The chairman of the House Committee on Oversight and Government Reform committee, Rep. Jason Chaffetz, R-Utah, suggested Tuesday that low-income Americans would have to pass up on buying a phone in order to purchase health care under the House Republicans' proposal to replace the Affordable Care Act. Above, Chaffetz is photographed as he questions Planned Parenthood Federation president Cecile Richards (not pictured) on Capitol Hill in Washington, D.C., Sept. 29, 2015. Reuters

House Republicans unveiled the American Health Care Act, their replacement for the Affordable Care Act, Monday night, and for many low-income Americans, it will likely be less affordable — maybe even less affordable than an iPhone, as Rep. Jason Chaffetz, R-Utah, suggested Tuesday morning.

For starters, Americans making less than $40,000 would receive hundreds of dollars less in tax credits, as non-profit health care organization the Kaiser Family Foundation pointed out. A 60-year-old with a salary of $20,000, for example, would get $4,143 on average under Obamacare. Under “Trumpcare,” as it’s come to be known, that person would receive $3,000 on average.

A 60-year-old making $100,000, on the other hand, was awarded no tax credit under the Affordable Care Act. The new bill would give that person $1,500.

Millions of relatively poor adults covered by Medicaid would also pay more under the Republicans’ new bill. While Obamacare extended federally funded Medicaid coverage to 14.4 million Americans by raising the maximum income eligibility to 138 percent of the poverty level, or $16,394 per year, the GOP plan would phase this expansion out by 2020. Using a lump sum doled out to the states, it would create a cap for individual federal funding, rather than covering a set percentage of enrollees bills.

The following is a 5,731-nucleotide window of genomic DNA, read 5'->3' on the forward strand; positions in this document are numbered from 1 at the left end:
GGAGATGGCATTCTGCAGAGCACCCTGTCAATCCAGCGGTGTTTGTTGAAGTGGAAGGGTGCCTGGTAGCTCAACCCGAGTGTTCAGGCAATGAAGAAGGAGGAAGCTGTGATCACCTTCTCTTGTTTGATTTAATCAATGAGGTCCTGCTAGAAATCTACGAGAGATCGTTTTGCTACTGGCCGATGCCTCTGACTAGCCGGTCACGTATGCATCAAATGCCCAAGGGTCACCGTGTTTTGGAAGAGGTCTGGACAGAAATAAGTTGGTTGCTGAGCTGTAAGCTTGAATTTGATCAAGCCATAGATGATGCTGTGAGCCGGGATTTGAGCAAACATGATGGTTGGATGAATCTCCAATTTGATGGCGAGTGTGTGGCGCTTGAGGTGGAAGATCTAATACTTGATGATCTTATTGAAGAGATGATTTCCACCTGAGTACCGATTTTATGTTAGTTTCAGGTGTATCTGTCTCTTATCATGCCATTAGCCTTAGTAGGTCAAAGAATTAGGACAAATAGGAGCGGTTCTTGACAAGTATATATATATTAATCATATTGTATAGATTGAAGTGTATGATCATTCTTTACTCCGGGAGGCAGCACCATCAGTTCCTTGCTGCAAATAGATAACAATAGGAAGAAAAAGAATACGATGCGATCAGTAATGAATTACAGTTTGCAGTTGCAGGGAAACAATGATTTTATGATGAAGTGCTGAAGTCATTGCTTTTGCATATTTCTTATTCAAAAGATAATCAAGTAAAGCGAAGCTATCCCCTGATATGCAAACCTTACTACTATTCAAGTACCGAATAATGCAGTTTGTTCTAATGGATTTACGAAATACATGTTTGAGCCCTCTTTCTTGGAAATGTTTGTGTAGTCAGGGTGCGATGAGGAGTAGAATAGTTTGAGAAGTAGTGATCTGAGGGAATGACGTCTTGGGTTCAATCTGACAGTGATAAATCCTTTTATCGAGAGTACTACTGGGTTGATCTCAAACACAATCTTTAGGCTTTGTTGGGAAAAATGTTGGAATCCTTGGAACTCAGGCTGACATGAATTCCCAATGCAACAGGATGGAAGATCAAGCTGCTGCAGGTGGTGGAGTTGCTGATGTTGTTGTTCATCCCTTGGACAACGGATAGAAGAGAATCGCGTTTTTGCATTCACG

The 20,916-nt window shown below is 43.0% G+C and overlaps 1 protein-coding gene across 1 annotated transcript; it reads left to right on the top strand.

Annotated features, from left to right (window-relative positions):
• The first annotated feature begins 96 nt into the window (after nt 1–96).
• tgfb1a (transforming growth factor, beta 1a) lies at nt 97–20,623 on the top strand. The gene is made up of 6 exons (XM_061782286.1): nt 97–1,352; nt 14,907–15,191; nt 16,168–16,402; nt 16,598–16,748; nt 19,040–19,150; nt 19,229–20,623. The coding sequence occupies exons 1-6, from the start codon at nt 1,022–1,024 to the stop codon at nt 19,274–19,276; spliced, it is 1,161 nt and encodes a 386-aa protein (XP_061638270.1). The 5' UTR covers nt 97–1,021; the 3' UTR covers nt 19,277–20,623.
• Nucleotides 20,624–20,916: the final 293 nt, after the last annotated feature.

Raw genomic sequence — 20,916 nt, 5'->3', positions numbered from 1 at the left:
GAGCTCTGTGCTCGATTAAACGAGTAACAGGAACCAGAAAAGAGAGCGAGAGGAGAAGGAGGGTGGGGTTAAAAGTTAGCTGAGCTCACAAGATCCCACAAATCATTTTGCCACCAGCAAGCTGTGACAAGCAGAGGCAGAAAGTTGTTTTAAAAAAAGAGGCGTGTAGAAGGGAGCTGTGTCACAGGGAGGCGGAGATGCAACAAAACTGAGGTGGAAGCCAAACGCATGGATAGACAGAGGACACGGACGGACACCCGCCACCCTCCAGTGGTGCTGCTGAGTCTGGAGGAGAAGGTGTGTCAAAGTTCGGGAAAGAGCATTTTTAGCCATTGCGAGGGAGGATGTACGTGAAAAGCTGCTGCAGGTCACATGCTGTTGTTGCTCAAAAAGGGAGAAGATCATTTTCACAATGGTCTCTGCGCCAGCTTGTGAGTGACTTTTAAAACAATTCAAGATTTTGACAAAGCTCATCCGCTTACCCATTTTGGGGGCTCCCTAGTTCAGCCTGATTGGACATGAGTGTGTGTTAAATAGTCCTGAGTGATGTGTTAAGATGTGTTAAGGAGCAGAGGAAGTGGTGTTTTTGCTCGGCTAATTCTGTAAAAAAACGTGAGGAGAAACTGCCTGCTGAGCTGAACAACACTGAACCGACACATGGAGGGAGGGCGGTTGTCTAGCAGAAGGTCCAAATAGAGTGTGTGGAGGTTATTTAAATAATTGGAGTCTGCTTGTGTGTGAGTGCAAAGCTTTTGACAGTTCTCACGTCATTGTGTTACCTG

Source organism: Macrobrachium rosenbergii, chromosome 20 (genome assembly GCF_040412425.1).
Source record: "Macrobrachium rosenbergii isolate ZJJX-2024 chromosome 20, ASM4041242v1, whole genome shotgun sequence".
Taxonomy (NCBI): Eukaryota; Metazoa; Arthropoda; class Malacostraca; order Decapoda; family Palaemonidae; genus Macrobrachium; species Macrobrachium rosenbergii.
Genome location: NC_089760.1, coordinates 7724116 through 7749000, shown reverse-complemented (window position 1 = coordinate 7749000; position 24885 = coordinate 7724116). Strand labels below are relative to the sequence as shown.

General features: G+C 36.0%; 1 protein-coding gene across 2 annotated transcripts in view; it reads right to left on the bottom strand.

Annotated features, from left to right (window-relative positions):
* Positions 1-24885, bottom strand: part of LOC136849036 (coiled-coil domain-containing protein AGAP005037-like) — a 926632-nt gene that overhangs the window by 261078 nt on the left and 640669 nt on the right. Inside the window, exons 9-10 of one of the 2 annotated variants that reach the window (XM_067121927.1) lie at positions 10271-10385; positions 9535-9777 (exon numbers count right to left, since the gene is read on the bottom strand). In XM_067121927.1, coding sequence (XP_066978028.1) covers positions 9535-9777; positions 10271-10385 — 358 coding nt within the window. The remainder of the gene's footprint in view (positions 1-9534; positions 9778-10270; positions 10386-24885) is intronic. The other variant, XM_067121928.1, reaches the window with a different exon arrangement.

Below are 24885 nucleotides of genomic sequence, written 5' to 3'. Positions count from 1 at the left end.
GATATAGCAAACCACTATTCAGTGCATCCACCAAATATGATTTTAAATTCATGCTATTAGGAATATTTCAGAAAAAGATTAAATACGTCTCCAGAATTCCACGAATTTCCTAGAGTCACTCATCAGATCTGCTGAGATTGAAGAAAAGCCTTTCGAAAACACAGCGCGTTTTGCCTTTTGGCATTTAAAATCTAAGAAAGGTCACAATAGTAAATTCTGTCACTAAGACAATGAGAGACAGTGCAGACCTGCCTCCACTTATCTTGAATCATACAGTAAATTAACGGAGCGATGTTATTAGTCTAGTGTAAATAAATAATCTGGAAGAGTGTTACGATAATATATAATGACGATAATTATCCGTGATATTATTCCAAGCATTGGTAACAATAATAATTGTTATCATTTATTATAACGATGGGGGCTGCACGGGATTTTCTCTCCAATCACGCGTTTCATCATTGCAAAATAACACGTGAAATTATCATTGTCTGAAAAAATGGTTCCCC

The new law would also change an Obamacare provision allowing Americans to create tax-exempt savings accounts holding up to $3,400 for individuals or $6,750 for families, bringing those numbers up to $6,550 and $13,100, respectively. That’s good news, but it mainly affects people paying higher income tax rates who aren’t living paycheck to paycheck.

At the same time, the bill would slash taxes for high income earners, including a measure taxing insurance executives who make more than $500,000 annually. Analysis by the Brookings Institute found that would quickly drain a trust fund established by the Affordable Care Act to cover costs of care for elderly and disabled people.